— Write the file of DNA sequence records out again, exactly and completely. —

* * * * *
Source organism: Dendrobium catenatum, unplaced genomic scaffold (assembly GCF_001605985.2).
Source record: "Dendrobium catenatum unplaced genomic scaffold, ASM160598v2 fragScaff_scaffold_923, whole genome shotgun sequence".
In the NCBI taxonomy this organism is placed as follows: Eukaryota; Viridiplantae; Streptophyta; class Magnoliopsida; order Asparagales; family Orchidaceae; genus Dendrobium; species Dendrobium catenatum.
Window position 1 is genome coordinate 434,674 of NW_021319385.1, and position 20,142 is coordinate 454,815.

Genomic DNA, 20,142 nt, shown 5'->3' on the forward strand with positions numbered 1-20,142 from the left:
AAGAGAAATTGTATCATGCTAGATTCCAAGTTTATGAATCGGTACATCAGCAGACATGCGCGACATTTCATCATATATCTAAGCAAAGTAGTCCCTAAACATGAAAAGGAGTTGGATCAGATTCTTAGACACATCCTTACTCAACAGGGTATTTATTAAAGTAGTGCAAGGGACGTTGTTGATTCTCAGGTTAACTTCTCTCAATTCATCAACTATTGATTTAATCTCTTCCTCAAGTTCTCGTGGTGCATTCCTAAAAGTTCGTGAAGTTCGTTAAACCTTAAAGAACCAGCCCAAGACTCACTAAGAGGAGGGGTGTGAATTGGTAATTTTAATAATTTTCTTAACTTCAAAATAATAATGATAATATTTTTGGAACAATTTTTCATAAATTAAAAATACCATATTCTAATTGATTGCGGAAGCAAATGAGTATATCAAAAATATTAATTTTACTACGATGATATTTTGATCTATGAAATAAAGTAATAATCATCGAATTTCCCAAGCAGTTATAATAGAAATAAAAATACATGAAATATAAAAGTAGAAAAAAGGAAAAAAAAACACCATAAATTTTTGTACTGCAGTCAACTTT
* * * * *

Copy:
Source organism: Dendrobium catenatum, unplaced genomic scaffold (assembly GCF_001605985.2).
Source record: "Dendrobium catenatum unplaced genomic scaffold, ASM160598v2 fragScaff_scaffold_923, whole genome shotgun sequence".
In the NCBI taxonomy this organism is placed as follows: Eukaryota; Viridiplantae; Streptophyta; class Magnoliopsida; order Asparagales; family Orchidaceae; genus Dendrobium; species Dendrobium catenatum.
Window position 1 is genome coordinate 434,674 of NW_021319385.1, and position 20,142 is coordinate 454,815.

Genomic DNA, 20,142 nt, shown 5'->3' on the forward strand with positions numbered 1-20,142 from the left:
AAGAGAAATTGTATCATGCTAGATTCCAAGTTTATGAATCGGTACATCAGCAGACATGCGCGACATTTCATCATATATCTAAGCAAAGTAGTCCCTAAACATGAAAAGGAGTTGGATCAGATTCTTAGACACATCCTTACTCAACAGGGTATTTATTAAAGTAGTGCAAGGGACGTTGTTGATTCTCAGGTTAACTTCTCTCAATTCATCAACTATTGATTTAATCTCTTCCTCAAGTTCTCGTGGTGCATTCCTAAAAGTTCGTGAAGTTCGTTAAACCTTAAAGAACCAGCCCAAGACTCACTAAGAGGAGGGGTGTGAATTGGTAATTTTAATAATTTTCTTAACTTCAAAATAATAATGATAATATTTTTGGAACAATTTTTCATAAATTAAAAATACCATATTCTAATTGATTGCGGAAGCAAATGAGTATATCAAAAATATTAATTTTACTACGATGATATTTTGATCTATGAAATAAAGTAATAATCATCGAATTTCCCAAGCAGTTATAATAGAAATAAAAATACATGAAATATAAAAGTAGAAAAAAGGAAAAAAAAACACCATAAATTTTTGTACTGCAGTCAACTTT